AMONG the writers of fiction, whose business is to furnish that entertainment which fancy perpetually demands, it is a standing plea, that the beauties of nature are now exhausted; that imitation has exerted all its power; and that nothing more can be done for the service of their mistress, than to exhibit a perpetual transposition of known objects, and draw new pictures, not by introducing new images, but by giving new lights and shades, a new arrangement and colouring to the old. This plea has been cheerfully admitted; and fancy, led by the hand of a skilful guide, treads over again the flowery path she has often trod before, as much enamoured with every new diversification of the same prospect, as with the first appearance of it.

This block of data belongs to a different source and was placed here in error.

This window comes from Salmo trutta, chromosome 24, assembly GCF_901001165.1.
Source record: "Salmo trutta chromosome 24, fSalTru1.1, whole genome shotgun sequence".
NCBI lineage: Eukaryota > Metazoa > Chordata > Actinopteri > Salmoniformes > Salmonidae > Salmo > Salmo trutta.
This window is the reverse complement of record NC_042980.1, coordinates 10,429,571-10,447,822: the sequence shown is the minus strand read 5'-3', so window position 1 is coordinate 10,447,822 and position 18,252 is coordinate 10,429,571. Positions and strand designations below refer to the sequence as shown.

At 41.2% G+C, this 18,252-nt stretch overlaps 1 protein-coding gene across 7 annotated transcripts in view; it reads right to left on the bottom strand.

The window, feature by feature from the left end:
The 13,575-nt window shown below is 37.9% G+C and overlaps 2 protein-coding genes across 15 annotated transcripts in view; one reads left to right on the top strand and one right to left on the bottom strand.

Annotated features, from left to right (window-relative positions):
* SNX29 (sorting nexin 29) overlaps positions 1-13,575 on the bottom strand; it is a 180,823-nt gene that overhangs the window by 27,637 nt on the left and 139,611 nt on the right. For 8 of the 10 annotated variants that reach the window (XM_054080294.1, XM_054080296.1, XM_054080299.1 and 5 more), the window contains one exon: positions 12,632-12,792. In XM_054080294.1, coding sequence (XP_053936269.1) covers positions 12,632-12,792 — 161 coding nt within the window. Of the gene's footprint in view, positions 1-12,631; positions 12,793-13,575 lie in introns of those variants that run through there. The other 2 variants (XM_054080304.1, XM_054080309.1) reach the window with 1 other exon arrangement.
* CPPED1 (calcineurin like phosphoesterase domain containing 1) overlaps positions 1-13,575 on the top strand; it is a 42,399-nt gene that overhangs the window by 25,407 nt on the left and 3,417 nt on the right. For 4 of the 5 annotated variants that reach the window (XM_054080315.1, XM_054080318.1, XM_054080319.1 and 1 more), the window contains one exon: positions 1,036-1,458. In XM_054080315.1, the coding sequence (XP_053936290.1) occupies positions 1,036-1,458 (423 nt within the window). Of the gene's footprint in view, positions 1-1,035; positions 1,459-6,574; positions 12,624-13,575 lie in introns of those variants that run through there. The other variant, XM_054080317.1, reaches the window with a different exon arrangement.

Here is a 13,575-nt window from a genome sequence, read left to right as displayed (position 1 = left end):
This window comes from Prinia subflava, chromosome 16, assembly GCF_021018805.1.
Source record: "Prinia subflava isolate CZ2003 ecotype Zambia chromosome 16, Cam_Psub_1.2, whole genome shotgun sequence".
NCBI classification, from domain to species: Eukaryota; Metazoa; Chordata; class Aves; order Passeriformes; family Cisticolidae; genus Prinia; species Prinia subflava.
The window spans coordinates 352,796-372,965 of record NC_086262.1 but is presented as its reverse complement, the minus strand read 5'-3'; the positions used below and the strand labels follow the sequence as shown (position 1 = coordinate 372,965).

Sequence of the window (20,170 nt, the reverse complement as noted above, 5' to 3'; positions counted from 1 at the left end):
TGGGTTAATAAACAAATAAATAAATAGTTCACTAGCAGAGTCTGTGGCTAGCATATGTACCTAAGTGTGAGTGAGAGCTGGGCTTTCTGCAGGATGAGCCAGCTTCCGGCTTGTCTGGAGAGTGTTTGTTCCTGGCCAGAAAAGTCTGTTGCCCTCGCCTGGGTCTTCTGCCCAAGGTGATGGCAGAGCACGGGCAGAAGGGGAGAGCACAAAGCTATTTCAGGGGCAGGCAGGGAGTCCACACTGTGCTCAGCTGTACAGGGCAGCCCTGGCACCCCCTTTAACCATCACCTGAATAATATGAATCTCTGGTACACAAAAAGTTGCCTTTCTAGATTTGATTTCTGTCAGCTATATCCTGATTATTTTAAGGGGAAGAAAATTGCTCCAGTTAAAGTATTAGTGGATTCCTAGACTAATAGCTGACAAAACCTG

In the regions of science, however, there is not the same indulgence: the understanding and the judgment travel there in the pursuit of Truth, whom they always expect to find in one simple form, free from the disguises of dress and ornament: and, as they travel with laborious step and a fixed eye, they are content to stop, when the shades of night darken the prospect, and patiently wait the radiance of a new morning, to lead them forward in the path they have chosen, which, however thorny, or however steep, is severely preferred to the most pleasing excursions that bring them no nearer to the object of their search. The plea, therefore, that nature is exhausted, and
that nothing is left to gratify the mind, but different combinations of the same ideas, when urged as a reason for multiplying unnecessary labours, among the sons of science, is not so readily admitted: the understanding, when in possession of truth, is satisfied with the simple acquisition; and not, like fancy, inclined to wander after new pleasures, in the diversification of objects already known, which, perhaps, may lead to errour.